Classifying Compulsive Consumers: Advances in the Development of a Diagnostic Tool

Ronald J. Faber, University of Minnesota
Thomas C. O'Guinn, University of Illinois
ABSTRACT - This paper reports on initial efforts to develop, employ and validate a screening measure to identify compulsive buyers. The scale is comprised of 14 psychological and economic measures which best discriminate self identified compulsive buyers from members of the general population. Construct validity for this screening instrument was then assessed by comparing responses from people who were identified as compulsive buyers with a sample of self-identified compulsive buyers on a distinct set of psychological and motivational variables. These variables had previously been found to distinguish compulsive buyers from other consumers. Use of this screening instrument with the general sample of consumers indicates that the incidence of compulsive buying in the population may be as high as 5.9%.
[ to cite ]:
Ronald J. Faber and Thomas C. O'Guinn (1989) ,"Classifying Compulsive Consumers: Advances in the Development of a Diagnostic Tool", in NA - Advances in Consumer Research Volume 16, eds. Thomas K. Srull, Provo, UT : Association for Consumer Research, Pages: 738-744.

Advances in Consumer Research Volume 16, 1989      Pages 738-744


Ronald J. Faber, University of Minnesota

Thomas C. O'Guinn, University of Illinois


This paper reports on initial efforts to develop, employ and validate a screening measure to identify compulsive buyers. The scale is comprised of 14 psychological and economic measures which best discriminate self identified compulsive buyers from members of the general population. Construct validity for this screening instrument was then assessed by comparing responses from people who were identified as compulsive buyers with a sample of self-identified compulsive buyers on a distinct set of psychological and motivational variables. These variables had previously been found to distinguish compulsive buyers from other consumers. Use of this screening instrument with the general sample of consumers indicates that the incidence of compulsive buying in the population may be as high as 5.9%.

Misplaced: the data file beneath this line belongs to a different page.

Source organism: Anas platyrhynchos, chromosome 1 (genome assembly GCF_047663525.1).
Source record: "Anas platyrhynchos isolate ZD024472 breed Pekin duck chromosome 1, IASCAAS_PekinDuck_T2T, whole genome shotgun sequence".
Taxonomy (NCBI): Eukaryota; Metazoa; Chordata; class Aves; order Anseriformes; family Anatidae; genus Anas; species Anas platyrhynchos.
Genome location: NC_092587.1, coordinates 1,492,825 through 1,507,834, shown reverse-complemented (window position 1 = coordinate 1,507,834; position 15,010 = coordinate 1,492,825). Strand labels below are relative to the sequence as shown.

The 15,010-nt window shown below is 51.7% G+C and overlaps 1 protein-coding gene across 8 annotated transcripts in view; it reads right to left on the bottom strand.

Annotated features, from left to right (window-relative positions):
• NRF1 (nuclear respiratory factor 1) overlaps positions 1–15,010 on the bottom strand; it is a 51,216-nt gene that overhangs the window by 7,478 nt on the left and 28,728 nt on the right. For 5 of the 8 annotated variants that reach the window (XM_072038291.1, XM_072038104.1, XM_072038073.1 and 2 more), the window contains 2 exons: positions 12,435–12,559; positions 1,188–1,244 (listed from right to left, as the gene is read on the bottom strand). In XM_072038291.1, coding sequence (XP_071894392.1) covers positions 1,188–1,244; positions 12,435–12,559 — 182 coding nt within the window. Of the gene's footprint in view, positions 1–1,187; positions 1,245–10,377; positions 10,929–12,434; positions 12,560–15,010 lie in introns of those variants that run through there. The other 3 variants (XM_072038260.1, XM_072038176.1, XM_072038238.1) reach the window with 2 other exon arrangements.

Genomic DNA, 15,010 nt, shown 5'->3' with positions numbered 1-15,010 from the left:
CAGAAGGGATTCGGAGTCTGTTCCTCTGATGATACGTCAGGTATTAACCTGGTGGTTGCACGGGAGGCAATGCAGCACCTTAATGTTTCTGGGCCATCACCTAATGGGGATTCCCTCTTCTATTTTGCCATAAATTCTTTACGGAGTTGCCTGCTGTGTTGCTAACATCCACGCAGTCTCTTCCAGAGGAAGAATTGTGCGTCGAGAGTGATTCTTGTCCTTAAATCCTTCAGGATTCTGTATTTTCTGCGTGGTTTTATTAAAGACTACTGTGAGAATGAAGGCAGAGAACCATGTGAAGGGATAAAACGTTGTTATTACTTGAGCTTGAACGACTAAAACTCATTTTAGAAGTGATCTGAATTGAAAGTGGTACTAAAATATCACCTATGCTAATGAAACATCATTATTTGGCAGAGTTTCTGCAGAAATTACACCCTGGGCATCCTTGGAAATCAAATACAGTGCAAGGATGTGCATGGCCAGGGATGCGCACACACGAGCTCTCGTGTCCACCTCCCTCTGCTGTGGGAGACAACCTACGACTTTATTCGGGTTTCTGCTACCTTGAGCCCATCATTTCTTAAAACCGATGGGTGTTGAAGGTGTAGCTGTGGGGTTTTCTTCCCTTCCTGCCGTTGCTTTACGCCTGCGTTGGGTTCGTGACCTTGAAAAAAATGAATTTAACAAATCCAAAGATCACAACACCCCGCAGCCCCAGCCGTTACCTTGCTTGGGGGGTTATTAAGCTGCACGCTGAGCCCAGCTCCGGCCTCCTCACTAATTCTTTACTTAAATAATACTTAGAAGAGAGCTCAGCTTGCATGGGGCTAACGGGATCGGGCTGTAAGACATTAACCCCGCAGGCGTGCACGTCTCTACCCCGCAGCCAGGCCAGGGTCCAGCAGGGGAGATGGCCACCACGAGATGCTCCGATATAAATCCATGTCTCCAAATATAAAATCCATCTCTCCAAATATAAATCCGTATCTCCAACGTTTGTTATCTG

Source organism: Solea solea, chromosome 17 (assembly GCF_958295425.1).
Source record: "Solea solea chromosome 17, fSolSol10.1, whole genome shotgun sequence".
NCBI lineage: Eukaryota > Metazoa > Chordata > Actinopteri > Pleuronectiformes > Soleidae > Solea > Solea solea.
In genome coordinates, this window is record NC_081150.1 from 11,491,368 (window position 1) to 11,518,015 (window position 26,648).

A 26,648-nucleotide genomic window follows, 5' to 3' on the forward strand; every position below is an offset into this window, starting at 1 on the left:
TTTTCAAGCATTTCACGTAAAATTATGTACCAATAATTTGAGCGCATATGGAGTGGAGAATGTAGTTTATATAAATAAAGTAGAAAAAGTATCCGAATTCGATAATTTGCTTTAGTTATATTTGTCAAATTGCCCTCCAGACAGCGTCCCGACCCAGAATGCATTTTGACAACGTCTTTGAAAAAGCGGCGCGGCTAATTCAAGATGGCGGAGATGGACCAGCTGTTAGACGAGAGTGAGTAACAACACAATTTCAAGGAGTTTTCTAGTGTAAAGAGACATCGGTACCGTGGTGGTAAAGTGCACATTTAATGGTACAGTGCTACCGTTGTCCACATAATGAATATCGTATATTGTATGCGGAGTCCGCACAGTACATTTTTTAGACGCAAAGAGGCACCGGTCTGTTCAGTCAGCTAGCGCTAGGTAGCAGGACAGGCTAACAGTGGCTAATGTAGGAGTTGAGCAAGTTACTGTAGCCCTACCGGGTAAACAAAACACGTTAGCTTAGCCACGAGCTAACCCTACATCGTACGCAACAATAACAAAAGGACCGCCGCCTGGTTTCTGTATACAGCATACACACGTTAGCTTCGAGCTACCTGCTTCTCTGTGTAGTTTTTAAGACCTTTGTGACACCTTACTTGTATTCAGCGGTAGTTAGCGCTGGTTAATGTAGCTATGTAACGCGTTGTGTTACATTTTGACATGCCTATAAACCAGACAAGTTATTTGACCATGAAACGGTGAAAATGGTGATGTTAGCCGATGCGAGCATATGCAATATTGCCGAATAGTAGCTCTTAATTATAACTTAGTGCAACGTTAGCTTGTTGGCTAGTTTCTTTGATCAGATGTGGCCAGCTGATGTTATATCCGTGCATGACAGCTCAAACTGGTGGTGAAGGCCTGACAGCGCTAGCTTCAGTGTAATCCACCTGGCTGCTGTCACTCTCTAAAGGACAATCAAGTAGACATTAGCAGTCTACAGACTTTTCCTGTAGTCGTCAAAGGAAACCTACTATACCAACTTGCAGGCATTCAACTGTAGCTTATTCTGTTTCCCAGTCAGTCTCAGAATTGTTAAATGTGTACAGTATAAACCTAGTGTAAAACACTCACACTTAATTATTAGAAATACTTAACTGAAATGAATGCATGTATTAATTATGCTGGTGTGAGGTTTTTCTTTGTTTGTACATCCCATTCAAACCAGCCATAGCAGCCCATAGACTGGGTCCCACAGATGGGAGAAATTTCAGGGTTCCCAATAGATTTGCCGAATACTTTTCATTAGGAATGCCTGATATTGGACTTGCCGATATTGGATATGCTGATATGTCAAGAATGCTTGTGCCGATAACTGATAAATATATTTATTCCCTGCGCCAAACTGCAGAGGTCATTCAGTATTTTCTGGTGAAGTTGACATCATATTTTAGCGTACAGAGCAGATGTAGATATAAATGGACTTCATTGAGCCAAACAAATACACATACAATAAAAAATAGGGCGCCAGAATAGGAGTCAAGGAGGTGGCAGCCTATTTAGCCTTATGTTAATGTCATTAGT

Research on the phenomenon of compulsive buying was introduced into the consumer behavior literature by Faber, O'Guinn and Krych (1987) and subsequent work has extended those initial findings (Faber and O'Guinn 1988; O'Guinn and Faber 1988; Valence, d'Astous and Fourtier 1988; d'Astous and Tremblay 1989). This abnormal form of consumer behavior is typified by chronic buying episodes of a somewhat stereotyped fashion in which the consumer feels unable to stop or significantly moderate the behavior. Although compulsive buying may produce some short term positive feelings for the individual, it ultimately is disruptive to normal life functioning and produces significant negative consequences (O'Guinn and Faber 1988).